In immigration news, a Mexican asylum seeker died by suicide Wednesday when he slit his own throat after being denied entry into the United States at the Pharr-Reynosa International Bridge at the Texas-Mexico border. Meanwhile, in Louisiana, two asylum seekers from India are reportedly on the brink of death as their hunger strike against their prolonged detention stretches into its 69th day. Medical staff at the LaSalle ICE immigration jail are force-hydrating the two men. And in Arizona, the chief of the Tohono O’odham Nation says the construction of the border wall on the nation’s land may have unearthed ancient human remains inside the Organ Pipe Cactus National Monument in the Sonoran Desert.
In election news, six presidential candidates — Elizabeth Warren, Bernie Sanders, Pete Buttigieg, Amy Klobuchar, Joe Biden and Tom Steyer — will take to the stage for another Democratic debate in Des Moines, Iowa, next week. All the candidates on stage will be white, after New Jersey Senator Cory Booker and entrepreneur Andrew Yang did not qualify for the debate. Billionaire Tom Steyer qualified after pouring more than $115 million of his own money into his campaign. Billionaire former New York City Mayor Michael Bloomberg did not qualify for the debate, despite spending nearly $170 million of his own money on ads.
In France, at least half a million people flooded the streets across the country Thursday to show their support for the unionized rail workers whose strike against French President Emmanuel Macron’s attempted pension overhaul has now become the longest transportation strike in French history. This is Youlie Yamamoto.
Youlie Yamamoto: “Édouard Philippe dares to say that women are the great winners of the reform. That’s not true, and awful. He knows that women are the biggest losers from the reform. Why? Because he knows that they have different jobs, have to take more care of children, work part-time. So, for sure, they have careers with gaps, shorter careers. So if you take the whole career into account, women will be hit the hardest.”
Health and Human Services Secretary Alex Azar has declared a public health emergency for Puerto Rico, after a 6.4 magnitude earthquake rocked the island early Tuesday, killing at least one person and plunging nearly the entire population into darkness. As of Thursday, electrical power was restored to about half of residents. The Puerto Rico Electric Power Authority says its goal is to restore power for all residents by Saturday.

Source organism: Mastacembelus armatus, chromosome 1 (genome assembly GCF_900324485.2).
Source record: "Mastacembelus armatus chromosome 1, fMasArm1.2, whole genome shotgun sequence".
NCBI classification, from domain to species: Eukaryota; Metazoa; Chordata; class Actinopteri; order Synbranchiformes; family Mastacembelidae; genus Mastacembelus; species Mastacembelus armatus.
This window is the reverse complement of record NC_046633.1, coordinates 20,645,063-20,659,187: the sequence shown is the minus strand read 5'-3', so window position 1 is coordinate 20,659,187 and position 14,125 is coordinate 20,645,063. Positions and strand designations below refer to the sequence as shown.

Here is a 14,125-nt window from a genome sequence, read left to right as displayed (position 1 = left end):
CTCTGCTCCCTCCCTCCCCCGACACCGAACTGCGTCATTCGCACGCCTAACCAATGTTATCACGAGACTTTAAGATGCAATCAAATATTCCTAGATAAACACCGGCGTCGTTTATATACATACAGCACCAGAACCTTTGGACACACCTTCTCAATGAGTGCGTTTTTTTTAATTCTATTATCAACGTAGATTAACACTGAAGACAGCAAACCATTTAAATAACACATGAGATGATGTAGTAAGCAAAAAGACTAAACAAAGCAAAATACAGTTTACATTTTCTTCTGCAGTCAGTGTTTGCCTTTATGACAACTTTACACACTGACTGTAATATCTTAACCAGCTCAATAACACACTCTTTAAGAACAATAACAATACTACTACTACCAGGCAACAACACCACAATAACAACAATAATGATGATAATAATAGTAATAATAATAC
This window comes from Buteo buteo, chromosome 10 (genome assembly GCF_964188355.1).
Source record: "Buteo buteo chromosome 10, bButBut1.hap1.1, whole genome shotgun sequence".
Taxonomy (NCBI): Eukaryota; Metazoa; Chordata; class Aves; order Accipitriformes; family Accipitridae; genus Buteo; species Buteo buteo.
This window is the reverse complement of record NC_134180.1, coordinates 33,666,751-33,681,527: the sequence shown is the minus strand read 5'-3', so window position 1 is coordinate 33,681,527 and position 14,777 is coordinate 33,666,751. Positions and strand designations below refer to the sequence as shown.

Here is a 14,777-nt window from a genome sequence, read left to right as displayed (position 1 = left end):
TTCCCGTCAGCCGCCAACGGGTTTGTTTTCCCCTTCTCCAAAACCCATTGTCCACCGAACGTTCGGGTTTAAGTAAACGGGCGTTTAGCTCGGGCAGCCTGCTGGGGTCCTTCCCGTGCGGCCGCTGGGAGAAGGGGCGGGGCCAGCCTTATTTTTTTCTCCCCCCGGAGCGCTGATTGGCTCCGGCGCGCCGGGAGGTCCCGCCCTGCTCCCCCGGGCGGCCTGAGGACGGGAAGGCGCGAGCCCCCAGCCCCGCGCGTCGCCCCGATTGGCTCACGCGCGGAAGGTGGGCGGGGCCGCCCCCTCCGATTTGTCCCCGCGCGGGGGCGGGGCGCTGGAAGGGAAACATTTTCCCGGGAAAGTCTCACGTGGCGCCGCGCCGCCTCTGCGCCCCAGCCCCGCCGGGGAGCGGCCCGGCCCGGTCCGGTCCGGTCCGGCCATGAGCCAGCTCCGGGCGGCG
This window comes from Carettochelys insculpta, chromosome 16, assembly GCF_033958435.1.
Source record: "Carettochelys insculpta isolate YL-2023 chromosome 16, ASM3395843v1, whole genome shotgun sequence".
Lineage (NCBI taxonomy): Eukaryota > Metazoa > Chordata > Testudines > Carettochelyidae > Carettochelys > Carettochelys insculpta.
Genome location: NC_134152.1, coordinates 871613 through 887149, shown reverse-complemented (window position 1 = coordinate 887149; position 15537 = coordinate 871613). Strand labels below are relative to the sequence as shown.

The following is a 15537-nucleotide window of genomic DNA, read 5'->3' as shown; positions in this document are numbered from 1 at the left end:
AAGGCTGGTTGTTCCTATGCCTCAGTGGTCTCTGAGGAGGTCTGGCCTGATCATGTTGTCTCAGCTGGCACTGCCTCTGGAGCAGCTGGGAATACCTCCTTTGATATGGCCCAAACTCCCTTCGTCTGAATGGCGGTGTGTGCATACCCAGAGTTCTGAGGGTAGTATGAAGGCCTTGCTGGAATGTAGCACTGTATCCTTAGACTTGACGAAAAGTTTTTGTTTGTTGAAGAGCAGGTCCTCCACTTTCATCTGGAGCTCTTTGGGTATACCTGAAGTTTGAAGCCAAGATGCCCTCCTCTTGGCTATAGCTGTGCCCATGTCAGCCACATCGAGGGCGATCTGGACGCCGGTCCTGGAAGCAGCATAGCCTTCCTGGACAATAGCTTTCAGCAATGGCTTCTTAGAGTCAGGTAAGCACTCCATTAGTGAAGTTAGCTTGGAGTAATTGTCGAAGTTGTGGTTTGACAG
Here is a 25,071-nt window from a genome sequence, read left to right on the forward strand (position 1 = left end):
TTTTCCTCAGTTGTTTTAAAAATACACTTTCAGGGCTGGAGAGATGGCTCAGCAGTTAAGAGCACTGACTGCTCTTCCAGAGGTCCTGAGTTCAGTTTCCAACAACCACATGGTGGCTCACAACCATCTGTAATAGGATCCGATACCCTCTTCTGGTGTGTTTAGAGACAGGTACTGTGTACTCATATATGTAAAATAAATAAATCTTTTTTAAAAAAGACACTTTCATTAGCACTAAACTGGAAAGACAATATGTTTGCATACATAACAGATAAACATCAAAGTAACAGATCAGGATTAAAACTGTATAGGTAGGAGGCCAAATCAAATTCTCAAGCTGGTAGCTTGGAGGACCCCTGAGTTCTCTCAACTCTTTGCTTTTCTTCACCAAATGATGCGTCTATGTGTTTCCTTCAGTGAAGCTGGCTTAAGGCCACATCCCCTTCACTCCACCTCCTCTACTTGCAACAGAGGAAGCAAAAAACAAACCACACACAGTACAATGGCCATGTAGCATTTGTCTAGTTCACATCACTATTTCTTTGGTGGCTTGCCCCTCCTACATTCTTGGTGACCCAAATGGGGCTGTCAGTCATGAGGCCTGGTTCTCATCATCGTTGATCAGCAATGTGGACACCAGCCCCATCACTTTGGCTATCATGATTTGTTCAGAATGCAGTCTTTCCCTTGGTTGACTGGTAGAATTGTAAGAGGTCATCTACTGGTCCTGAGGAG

In New York, a grand jury indicted the suspect in the Hanukkah attack for five more federal hate crimes Thursday. Grafton Thomas allegedly stabbed at least five Jewish worshipers who were celebrating Hanukkah at a rabbi’s house in Monsey last month. His lawyers say he is mentally ill.
A new study suggests that raising the minimum wage by a dollar an hour could save thousands of people from dying by suicide each year — and that if the minimum wage had been at least $2 an hour higher, nearly 60,000 lives could have been saved between 1990 and 2015. Suicide is now the second leading cause of death in the United States among children and youth ages 10 to 24, with the suicide rate among black youth rising faster than any other racial group.
In Texas, Yolanda Carr has died. She was the mother of Atatiana Jefferson, the African-American woman who was killed by a white police officer in October. Carr had been fighting illness at the time of her daughter’s death, and Atatiana Jefferson — known to family members as Tay — had been her caretaker. Former Fort Worth police officer Aaron Dean shot Jefferson through her bedroom window while responding to non-emergency wellness check called for by a neighbor who saw Atatiana’s front door had been left open. Dean never identified himself as a police officer. Atatiana’s father also died in November of a heart attack, less than one month after his daughter’s death.